A social engineer standing in a long checkout queue would see how many people he could persuade to redistribute their shopping to maximize the joint savings, reclaiming produce from each other after the checkout.

    A programmer in the checkout queue would be distracted worrying about what would happen if you actually wanted to BUY one of those “Next Customer Please” batons …

  7. As Markus observes, there is an ambiguity in the offer. If more than five qualifying items are bought, does the offer require the five most expensive, or allow the five least expensive, to be used in determining the value of the offer? This is a matter of interpretation of the contract, and applucation of any background rules.

    In a consumer context, the court is likely to apply in favour of the consumer the rule that an ambiguity is to be resolved against the party who put it forward (the “contra proferentem” rule). That rule would favour Ross in the case in point.

    This is not certain, however, because of a background rule about appropriation. If you owe two debts to the same person, but for one of them you have a defence, and you want to make a payment of the other, you need to appropriate your payment to the one you want to pay, using express words. Otherwise, according to the rule, if the payer does not appropriate the payment, the recipient can do so; and your creditor will appropriate your payment to the dodgy claim, leaving the good one outstanding and enforceable.

    So under Tesco’s offer, it might claim that unless you appropriate the five most expensive items to the offer, you leave it free to appropriate the five least expensive. Since you can go through the tills twice to achieve this effect anyway, enabling it to be achieved by words seems sensible.

  8. I guess most of the programmers doing till software are not as sophisticated as seems to be implied, and the software itself is quite likely 6,000 patches away from its conception – in short, it just came out like that. “Never attribute to malice that which can be adequately explained by stupidity”, and I would also suggest a certain involvement of sloth.

  9. A really usable attack (or maybe just the warranty that you will have you rights preserved) can be buy your items in 5 basis (five each bill). Then you can choose them in price basis sets, and warranty that each 4 costy ones you will have a 5th costy for free.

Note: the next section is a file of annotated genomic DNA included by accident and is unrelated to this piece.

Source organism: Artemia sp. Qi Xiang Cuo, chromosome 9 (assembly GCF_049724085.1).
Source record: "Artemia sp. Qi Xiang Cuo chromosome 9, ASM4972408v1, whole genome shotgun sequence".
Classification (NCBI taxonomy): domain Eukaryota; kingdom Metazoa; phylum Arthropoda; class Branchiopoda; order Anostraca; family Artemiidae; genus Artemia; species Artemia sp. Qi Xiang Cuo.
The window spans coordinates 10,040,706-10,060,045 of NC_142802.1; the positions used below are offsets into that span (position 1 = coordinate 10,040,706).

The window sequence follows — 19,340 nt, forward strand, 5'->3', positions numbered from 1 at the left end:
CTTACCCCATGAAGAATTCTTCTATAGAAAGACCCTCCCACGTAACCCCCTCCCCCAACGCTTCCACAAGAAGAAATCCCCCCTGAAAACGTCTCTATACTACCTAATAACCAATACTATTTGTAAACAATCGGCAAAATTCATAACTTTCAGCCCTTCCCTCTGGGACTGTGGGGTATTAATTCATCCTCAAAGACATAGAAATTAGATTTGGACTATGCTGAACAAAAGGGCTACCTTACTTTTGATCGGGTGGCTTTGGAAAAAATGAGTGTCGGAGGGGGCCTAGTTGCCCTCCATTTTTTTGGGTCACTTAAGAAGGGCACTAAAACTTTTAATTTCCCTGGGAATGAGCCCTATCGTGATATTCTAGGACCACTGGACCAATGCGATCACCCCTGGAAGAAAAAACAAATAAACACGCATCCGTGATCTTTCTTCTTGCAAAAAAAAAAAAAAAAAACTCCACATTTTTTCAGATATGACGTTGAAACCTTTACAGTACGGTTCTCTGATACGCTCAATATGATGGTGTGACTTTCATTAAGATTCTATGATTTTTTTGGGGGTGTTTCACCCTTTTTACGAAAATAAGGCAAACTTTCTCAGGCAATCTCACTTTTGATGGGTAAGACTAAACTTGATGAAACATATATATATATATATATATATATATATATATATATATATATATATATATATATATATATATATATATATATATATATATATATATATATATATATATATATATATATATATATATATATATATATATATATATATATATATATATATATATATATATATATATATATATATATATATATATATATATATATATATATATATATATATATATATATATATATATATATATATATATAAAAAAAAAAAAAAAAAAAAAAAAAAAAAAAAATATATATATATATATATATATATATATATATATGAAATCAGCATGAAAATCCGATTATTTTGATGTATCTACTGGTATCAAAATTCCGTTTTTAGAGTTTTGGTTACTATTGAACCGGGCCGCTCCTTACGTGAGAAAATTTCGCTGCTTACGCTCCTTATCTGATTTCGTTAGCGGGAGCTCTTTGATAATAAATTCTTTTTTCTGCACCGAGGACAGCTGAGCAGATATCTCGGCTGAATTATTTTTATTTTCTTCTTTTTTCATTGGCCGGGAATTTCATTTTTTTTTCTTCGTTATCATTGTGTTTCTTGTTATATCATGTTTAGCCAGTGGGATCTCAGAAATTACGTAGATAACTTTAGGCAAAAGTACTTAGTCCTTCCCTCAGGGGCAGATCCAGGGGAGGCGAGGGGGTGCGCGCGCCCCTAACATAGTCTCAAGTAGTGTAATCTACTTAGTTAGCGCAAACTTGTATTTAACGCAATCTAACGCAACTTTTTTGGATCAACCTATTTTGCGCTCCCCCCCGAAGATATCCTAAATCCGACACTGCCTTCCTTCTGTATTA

10. Since hiring a competent till firmware and database programmer can easily affect a retailer’s profits by an amount several orders of magnitude beyond the programmer’s salery, I’d rather expect that highly qualified software-engineering and operations-research teams are working on this subject for the bigger players today. I know from at least one large UK retailer, whose IT folks invited us for an interesting tour a few years ago, that they entirely maintain their own till software and update it several times each month.

  11. I seem to remember that the discount appears on the screen of the till after the fifth item, although the receipt gives the impression that it is calculated at the end.
    You got the cheapest of the first five items that were passed through the tlll which is when I expect the calculation was made. No malice, simply bit of code.

    If num_veg MOD 5 {total-=cheapest(last_five_veg}

    Now this is a hypothesis which would be quite easily testable and I will see if they still have the same offer at my local store.

  12. Gavin is probably correct – I”ve seen this too.

    “Buy n get cheapest free” offers are quite common, so I wonder what happens at other shops. If anyone reading this is a journalist in search of story ideas, how about trying them?

  13. Uh, that’s hardly anything to do with security! I work on the tills in Tesco myself, it doesn’t many how many items you buy as long as you have the 5 or more, it will take the cheapest item from your total 7 because it will class it as a one of the 5 items, It’s nothing bad and is pretty self explanitary…